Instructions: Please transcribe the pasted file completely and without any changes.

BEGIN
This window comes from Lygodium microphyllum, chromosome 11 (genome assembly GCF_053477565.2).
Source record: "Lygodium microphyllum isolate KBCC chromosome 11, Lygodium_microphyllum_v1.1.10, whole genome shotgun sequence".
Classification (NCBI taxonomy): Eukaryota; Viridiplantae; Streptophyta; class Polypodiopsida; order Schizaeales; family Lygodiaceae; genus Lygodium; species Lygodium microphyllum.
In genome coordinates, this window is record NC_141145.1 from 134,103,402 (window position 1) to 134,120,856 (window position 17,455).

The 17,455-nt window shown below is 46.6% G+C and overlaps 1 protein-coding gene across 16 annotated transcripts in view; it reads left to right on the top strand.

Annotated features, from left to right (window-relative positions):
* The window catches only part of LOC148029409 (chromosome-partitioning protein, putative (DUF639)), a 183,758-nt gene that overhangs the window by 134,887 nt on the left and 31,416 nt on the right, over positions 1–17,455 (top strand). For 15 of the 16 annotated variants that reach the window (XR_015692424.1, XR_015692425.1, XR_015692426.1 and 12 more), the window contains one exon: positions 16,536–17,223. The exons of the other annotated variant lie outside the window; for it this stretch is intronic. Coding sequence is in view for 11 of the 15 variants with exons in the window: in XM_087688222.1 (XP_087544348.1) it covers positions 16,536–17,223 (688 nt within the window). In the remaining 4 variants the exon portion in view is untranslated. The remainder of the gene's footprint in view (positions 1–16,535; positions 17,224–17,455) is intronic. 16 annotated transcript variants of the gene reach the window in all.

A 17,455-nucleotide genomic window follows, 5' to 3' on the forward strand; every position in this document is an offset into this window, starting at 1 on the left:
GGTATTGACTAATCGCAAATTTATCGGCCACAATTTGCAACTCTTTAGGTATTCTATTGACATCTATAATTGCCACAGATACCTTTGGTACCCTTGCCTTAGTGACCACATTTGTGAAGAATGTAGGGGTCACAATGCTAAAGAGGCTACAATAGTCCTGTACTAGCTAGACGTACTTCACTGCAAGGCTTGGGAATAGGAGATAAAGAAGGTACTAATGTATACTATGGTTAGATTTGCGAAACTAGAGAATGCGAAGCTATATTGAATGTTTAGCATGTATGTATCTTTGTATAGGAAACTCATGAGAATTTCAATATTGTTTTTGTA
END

This window comes from Lygodium microphyllum, chromosome 11 (genome assembly GCF_053477565.2).
Source record: "Lygodium microphyllum isolate KBCC chromosome 11, Lygodium_microphyllum_v1.1.10, whole genome shotgun sequence".
Classification (NCBI taxonomy): Eukaryota; Viridiplantae; Streptophyta; class Polypodiopsida; order Schizaeales; family Lygodiaceae; genus Lygodium; species Lygodium microphyllum.
In genome coordinates, this window is record NC_141145.1 from 134,103,402 (window position 1) to 134,120,856 (window position 17,455).

The 17,455-nt window shown below is 46.6% G+C and overlaps 1 protein-coding gene across 16 annotated transcripts in view; it reads left to right on the top strand.

Annotated features, from left to right (window-relative positions):
* The window catches only part of LOC148029409 (chromosome-partitioning protein, putative (DUF639)), a 183,758-nt gene that overhangs the window by 134,887 nt on the left and 31,416 nt on the right, over positions 1–17,455 (top strand). For 15 of the 16 annotated variants that reach the window (XR_015692424.1, XR_015692425.1, XR_015692426.1 and 12 more), the window contains one exon: positions 16,536–17,223. The exons of the other annotated variant lie outside the window; for it this stretch is intronic. Coding sequence is in view for 11 of the 15 variants with exons in the window: in XM_087688222.1 (XP_087544348.1) it covers positions 16,536–17,223 (688 nt within the window). In the remaining 4 variants the exon portion in view is untranslated. The remainder of the gene's footprint in view (positions 1–16,535; positions 17,224–17,455) is intronic. 16 annotated transcript variants of the gene reach the window in all.

A 17,455-nucleotide genomic window follows, 5' to 3' on the forward strand; every position in this document is an offset into this window, starting at 1 on the left:
GGTATTGACTAATCGCAAATTTATCGGCCACAATTTGCAACTCTTTAGGTATTCTATTGACATCTATAATTGCCACAGATACCTTTGGTACCCTTGCCTTAGTGACCACATTTGTGAAGAATGTAGGGGTCACAATGCTAAAGAGGCTACAATAGTCCTGTACTAGCTAGACGTACTTCACTGCAAGGCTTGGGAATAGGAGATAAAGAAGGTACTAATGTATACTATGGTTAGATTTGCGAAACTAGAGAATGCGAAGCTATATTGAATGTTTAGCATGTATGTATCTTTGTATAGGAAACTCATGAGAATTTCAATATTGTTTTTGTA